Now, you know why Lockheed Martin (LMT) and Northrop Grumman (NOC) are both almost always present in varying size among my portfolio holdings. It's not that I love the concept of war. I don't. No sane person does. It's that I have been around the block more than once. Bad things happen, and large purveyors of an enhanced ability to defend oneself, or to project influence nearly always have a market to address. Sometimes that market is large, as national security needs and the needs of allied nations do change over time. That said, never has the need been higher when U.S. and allied national interests are either threatened or perceivably could be threatened by so called "near peer" adversaries.
What is a "near peer" adversary? Exactly what it sounds like. From the end of World War II through the fall of the Soviet Union, NATO and Warsaw Pact forces lined up not in a hot war, but in a "state" of always strategic and sometimes tactical war. The U.S. and Soviet Union were near peers. Current near peers would be China, and quite obviously, Russia, as in either would be capable of provoking a strategic or even tactical state of war with the U.S. This is why I have harped for so long on playing catch-up whereas hypersonic weapons are concerned. Both China and Russia are ahead of the U.S. on this relatively new, and quite indefensible method of warhead delivery. When it comes to hypersonic delivery, the U.S. is quite possibly the "near-peer."
Readers may have noticed that earlier this week, the JP Morgan Chase macro research team released a list of potential outperformers and underperformers across several sectors, in the event that tensions between Russia and Ukraine took a turn for the worse. A turn for the worse has clearly been taken. It comes as no surprise that among Industrials named as outperformers were Lockheed Martin, Northrop Grumman, L3Harris Technologies (LHX) , Huntington Ingalls (HII) , Mercury Systems (MRCY) , Leidos Holdings (LDOS) , and CACI International (CACI) . Note the theme.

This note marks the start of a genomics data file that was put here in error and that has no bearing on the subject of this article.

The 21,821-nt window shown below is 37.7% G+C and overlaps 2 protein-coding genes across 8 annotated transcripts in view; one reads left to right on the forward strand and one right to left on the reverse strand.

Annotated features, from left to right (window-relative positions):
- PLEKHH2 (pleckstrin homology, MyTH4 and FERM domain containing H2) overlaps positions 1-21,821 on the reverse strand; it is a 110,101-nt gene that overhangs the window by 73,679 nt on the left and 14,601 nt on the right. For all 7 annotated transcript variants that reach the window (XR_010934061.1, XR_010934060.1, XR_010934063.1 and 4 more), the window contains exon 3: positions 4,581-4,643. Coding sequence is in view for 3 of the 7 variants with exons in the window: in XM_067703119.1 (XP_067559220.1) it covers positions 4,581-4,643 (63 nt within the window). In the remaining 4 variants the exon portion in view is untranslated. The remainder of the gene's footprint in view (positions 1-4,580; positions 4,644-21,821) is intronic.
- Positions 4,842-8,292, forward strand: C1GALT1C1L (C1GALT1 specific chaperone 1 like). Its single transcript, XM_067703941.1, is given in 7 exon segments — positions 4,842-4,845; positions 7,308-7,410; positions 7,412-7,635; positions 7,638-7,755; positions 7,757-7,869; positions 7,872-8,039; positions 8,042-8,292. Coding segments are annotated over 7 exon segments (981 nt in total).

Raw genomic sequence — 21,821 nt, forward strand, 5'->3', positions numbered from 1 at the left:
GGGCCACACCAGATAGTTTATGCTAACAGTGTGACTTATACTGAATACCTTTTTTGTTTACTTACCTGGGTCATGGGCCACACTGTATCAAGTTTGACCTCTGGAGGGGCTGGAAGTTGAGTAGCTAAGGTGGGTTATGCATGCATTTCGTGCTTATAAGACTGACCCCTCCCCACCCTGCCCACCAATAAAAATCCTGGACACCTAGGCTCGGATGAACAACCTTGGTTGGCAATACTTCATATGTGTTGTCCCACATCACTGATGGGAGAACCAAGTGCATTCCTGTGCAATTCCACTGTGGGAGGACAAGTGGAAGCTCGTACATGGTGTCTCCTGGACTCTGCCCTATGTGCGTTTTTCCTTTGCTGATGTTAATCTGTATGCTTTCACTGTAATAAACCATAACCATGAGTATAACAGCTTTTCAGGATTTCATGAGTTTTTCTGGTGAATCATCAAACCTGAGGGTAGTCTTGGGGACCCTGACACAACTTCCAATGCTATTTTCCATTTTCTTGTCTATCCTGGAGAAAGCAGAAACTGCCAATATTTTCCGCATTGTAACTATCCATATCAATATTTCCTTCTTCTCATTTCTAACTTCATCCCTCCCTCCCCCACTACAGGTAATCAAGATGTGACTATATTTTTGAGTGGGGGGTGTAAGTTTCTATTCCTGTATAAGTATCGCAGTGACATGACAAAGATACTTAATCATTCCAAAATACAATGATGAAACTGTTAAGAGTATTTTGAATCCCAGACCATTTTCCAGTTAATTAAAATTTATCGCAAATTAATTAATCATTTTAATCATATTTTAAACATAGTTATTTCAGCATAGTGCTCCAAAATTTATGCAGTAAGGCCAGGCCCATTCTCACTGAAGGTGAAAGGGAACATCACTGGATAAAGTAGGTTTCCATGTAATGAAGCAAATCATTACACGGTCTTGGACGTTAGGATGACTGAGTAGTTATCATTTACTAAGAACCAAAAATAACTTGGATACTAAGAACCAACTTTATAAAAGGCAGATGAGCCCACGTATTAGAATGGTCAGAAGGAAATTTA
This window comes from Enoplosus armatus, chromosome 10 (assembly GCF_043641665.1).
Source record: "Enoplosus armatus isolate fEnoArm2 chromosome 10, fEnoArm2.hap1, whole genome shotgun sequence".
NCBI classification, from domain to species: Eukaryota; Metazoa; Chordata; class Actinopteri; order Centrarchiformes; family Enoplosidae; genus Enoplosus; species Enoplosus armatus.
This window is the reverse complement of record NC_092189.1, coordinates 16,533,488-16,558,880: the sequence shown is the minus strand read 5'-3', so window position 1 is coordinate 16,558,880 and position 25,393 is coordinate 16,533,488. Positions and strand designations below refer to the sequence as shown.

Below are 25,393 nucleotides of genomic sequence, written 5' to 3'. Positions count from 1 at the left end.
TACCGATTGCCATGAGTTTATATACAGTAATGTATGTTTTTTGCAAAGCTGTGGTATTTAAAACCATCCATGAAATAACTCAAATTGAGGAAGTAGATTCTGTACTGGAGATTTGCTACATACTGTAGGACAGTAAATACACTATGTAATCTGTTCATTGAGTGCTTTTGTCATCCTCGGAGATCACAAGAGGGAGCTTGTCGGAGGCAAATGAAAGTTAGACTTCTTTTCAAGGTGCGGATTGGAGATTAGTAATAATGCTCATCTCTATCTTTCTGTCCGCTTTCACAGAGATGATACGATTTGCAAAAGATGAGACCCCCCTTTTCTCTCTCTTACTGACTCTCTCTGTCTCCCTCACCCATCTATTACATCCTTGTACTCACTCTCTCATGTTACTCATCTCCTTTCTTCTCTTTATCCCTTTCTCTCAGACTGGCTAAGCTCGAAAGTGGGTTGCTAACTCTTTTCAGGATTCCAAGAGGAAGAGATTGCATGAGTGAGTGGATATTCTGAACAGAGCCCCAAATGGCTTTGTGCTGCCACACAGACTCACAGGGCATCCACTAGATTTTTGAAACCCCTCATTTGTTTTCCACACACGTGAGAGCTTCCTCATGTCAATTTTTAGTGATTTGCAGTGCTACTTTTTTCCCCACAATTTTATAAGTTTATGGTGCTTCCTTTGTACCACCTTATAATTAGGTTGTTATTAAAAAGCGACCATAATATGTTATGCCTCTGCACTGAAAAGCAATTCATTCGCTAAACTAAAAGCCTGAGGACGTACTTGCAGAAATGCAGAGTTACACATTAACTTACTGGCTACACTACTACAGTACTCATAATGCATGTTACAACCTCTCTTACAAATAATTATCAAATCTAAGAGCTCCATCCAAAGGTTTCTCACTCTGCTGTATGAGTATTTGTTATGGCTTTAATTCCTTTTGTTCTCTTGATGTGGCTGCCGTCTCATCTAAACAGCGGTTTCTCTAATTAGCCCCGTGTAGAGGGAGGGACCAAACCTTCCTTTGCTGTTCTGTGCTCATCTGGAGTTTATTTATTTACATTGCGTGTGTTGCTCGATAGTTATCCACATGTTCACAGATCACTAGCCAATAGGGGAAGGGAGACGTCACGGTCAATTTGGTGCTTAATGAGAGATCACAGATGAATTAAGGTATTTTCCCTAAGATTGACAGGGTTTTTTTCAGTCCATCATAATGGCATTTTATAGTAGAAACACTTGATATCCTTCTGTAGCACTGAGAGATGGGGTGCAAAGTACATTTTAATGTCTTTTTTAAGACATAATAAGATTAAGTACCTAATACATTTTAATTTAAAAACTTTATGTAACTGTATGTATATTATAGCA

Perhaps best known currently for the uber-expensive F-35 fighter aircraft, LMT operates in four business segments: Aeronautics, Missiles and Fire Control, Rotary and Mission, and Space. The recent focus, with mixed success, has been on the development of both offensive and defensive hypersonic weapons. Lockheed is expected to earn a rough $26.60 per share for FY 2022 on revenue of more than $66.15B. The stock trades at 14 times forward looking earnings, and yields 2.9%.
The stock triggered a breakout sprung by a $378 pivot created by a double bottom reversal that hit its nadir in November. The stock is up 2% overnight into Thursday and does not come in technically overbought.
- Target Price: $455
- Pivot: $378
- Panic: $358 (break of 200 day SMA)
Currently known for developing the B-21 Raider long range, stealth strategic bomber. This firm also operates four business units,, Aeronautics Systems, Mission Systems, Defense Systems, and Space Systems. At this firm too, there has been a focus on hypersonic weapons delivery in coordination with Raytheon Technologies (RTX) to provide an alternative to Lockheed's approach. Northrop is expected $24.85 per share in FY 2022 on revenue of about $36.6B. The stock trades at 15 times forward looking earnings and yields 1.6%.
The stock is up 4% in pre-opening trade Thursday morning and poised to potentially make another run at breaking out of that cup with handle pattern after recently finding support at its 50 day SMA.
- Target Price: $490
- Pivot: $409
- Panic Point: $368 (break of 200 day SMA)